Gaps between billed revenue and settlement costs are a common problem for many energy suppliers and getting the balance right between settlement and billing can be tricky and costly.
These gaps can result in millions of pounds of lost revenue through over settlement and under billing. Overbilling can also damage customer relationships. Such gaps are difficult to identify and time consuming to resolve since the processes involved are highly complex. This is bad for supply businesses and for the vast majority of customers.
The need for accurate billing
The goal of every energy supplier is to provide excellent service to their customers. This includes giving them a fair deal and billing them correctly for the energy supplied. In doing this, suppliers have to ensure that the costs they incur are recovered via billing. Any number of factors can contribute to imbalance gaps such as:
Inaccurate meter readings caused by mistakes made when reading the meter, or faulty meters
Inability to access premises, or to obtain readings from customers resulting in estimated readings
Meter reading validation issues resulting in estimated readings
Inaccurate information held in billing systems resulting in billing inaccuracies or the inability to raise a bill
Incorrect information held in settlement systems resulting in inaccurate settlement volumes
The theft of electricity or gas through bypassing the meter entirely
Smart meters change the billing landscape
With smart meters being rolled out in Great Britain from December 2015, there is a real opportunity for suppliers to obtain more meter readings and to deliver new and improved services to customers. The way in which suppliers manage these increased volumes and ensure data integrity and correct customer billing could make or break their business.
Good data integrity is critical
Although the coming of smart meters promises to improve the method and frequency of data collection from meters, we won’t see an end to imbalance gaps. The meter exchange process associated with the rollout could expose many longstanding errors that have as yet gone undetected.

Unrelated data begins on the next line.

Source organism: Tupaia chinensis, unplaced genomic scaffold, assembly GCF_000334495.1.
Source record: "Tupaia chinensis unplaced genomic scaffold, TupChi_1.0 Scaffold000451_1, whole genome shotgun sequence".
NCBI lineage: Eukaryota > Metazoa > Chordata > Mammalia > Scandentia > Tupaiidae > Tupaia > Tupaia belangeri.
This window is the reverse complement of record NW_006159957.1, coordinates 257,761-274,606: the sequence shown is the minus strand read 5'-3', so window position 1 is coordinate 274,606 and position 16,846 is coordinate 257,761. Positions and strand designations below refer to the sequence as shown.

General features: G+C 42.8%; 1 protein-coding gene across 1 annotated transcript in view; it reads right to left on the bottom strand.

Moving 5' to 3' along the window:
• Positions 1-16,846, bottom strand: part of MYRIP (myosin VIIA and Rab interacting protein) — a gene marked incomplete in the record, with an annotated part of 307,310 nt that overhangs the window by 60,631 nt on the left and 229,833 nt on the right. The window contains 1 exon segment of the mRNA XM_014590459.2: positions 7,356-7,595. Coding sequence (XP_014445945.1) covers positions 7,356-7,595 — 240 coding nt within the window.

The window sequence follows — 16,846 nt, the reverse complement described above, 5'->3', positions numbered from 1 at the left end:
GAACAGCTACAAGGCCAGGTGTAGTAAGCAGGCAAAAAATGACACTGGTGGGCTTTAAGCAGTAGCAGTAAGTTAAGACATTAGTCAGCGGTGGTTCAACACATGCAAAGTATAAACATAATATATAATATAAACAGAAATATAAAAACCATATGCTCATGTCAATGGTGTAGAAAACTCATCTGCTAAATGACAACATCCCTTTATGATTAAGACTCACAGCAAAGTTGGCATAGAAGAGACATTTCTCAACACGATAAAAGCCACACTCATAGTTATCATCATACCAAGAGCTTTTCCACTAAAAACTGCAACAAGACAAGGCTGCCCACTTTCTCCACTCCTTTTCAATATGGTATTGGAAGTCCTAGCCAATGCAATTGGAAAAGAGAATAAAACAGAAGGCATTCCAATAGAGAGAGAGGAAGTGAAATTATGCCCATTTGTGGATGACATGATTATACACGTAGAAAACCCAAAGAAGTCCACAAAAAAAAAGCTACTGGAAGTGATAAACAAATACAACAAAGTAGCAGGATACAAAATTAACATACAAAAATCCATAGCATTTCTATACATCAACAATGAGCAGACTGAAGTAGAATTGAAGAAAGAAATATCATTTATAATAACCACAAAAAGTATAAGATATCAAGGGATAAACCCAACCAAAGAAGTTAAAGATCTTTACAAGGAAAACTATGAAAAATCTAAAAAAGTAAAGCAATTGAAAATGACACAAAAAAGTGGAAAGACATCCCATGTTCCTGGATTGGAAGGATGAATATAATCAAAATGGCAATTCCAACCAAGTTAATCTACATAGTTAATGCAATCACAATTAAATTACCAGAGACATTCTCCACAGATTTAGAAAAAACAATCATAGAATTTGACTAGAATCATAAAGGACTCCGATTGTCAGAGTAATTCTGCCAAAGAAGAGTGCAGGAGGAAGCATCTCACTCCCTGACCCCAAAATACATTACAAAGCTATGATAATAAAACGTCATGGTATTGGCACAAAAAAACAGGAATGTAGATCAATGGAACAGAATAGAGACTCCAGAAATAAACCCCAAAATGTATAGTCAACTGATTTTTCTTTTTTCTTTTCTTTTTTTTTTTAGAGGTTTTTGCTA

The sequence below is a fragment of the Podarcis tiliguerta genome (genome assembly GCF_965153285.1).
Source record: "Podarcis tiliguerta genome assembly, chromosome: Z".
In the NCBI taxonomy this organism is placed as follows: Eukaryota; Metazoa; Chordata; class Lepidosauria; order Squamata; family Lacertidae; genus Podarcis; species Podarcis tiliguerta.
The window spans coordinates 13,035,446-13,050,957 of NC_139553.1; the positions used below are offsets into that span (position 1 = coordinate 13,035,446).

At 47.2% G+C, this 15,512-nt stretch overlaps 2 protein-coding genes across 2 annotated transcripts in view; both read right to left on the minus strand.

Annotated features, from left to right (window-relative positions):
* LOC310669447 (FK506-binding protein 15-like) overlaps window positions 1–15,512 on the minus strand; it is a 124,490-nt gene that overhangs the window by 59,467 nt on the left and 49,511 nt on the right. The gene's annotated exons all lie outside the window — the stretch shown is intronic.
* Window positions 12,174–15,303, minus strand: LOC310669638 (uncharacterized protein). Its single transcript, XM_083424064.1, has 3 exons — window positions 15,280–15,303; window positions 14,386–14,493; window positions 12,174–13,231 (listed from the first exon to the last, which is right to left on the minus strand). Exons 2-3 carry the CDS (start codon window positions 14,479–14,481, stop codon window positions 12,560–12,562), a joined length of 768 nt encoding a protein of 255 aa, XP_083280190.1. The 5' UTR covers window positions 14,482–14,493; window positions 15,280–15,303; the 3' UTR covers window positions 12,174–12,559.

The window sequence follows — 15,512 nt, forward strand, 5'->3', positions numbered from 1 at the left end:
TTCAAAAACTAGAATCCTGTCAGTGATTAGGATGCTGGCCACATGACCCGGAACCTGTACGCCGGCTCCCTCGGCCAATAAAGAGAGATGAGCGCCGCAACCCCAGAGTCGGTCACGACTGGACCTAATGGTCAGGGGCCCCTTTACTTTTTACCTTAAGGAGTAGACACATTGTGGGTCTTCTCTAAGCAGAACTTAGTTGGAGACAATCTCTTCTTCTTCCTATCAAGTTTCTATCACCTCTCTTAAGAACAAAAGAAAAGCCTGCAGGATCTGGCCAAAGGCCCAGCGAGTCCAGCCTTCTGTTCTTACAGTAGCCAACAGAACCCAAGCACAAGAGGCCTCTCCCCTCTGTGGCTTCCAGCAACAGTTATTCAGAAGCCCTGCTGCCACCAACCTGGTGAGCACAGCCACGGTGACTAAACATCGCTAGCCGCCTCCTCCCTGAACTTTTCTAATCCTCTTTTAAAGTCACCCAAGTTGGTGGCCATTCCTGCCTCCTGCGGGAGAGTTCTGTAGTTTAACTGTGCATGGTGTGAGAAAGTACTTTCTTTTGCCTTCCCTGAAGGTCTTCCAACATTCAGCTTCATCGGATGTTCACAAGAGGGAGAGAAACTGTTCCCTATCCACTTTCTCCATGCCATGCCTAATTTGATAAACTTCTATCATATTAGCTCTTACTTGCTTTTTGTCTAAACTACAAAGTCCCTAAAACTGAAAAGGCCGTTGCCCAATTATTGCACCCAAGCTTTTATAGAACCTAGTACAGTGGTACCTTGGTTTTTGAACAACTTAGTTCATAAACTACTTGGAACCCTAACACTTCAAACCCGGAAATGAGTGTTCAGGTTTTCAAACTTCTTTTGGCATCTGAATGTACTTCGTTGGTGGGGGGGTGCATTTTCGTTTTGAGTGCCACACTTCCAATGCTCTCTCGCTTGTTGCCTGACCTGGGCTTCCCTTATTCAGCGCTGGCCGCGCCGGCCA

In addition, unless suppliers have good data integrity, and are in control of their imbalance gap position before smart meters are put in place, the extra data they have from smart meters could make discrepancies between billing and settlement even more difficult to identify.
Smart meters are expected to result in suppliers offering new and improved services to customers – such as rewarding them for changing their usage patterns. Many of these benefits will require alignment between billing and settlement and so those suppliers with mismatches will be at a real disadvantage.
Bridging the energy revenue and margin gaps
One way to help supplier’s bridge these imbalance gaps is the new cost module we’ve added to our Revenue and Margin Assurance (RAMA) Solution, which will enable energy suppliers to calculate gross margin for each of their meters. RAMA has been designed by energy sector technical experts with a deep understanding of customer billing and settlement processes, and data analysts with many years’ experience working with energy suppliers on these issues.
RAMA automatically tracks, monitors and analyses suppliers’ billing and settlement data on an on-going basis, identifying the sources of energy volume and cost discrepancies across their electricity and gas and customer portfolios. Any volume gaps and margin issues are flagged up in time for issues to be resolved before the billing and settlement deadlines expire, and suppliers gain complete visibility of which meters are causing problems.
The RAMA system provides vital business information on their efforts to manage the imbalance gap that can help suppliers increase their profitability. Using such a system suppliers save time and effort in identifying the source of discrepancies, and can quickly discover which meter end-points are causing the problem – so protecting their revenue and enabling them to provide a better deal and service to customers.
We believe RAMA can benefit all energy companies, whether they are a niche supplier or one operating across a number of customer segments, deliver tangible financial and customer benefits and mitigate regulatory risks.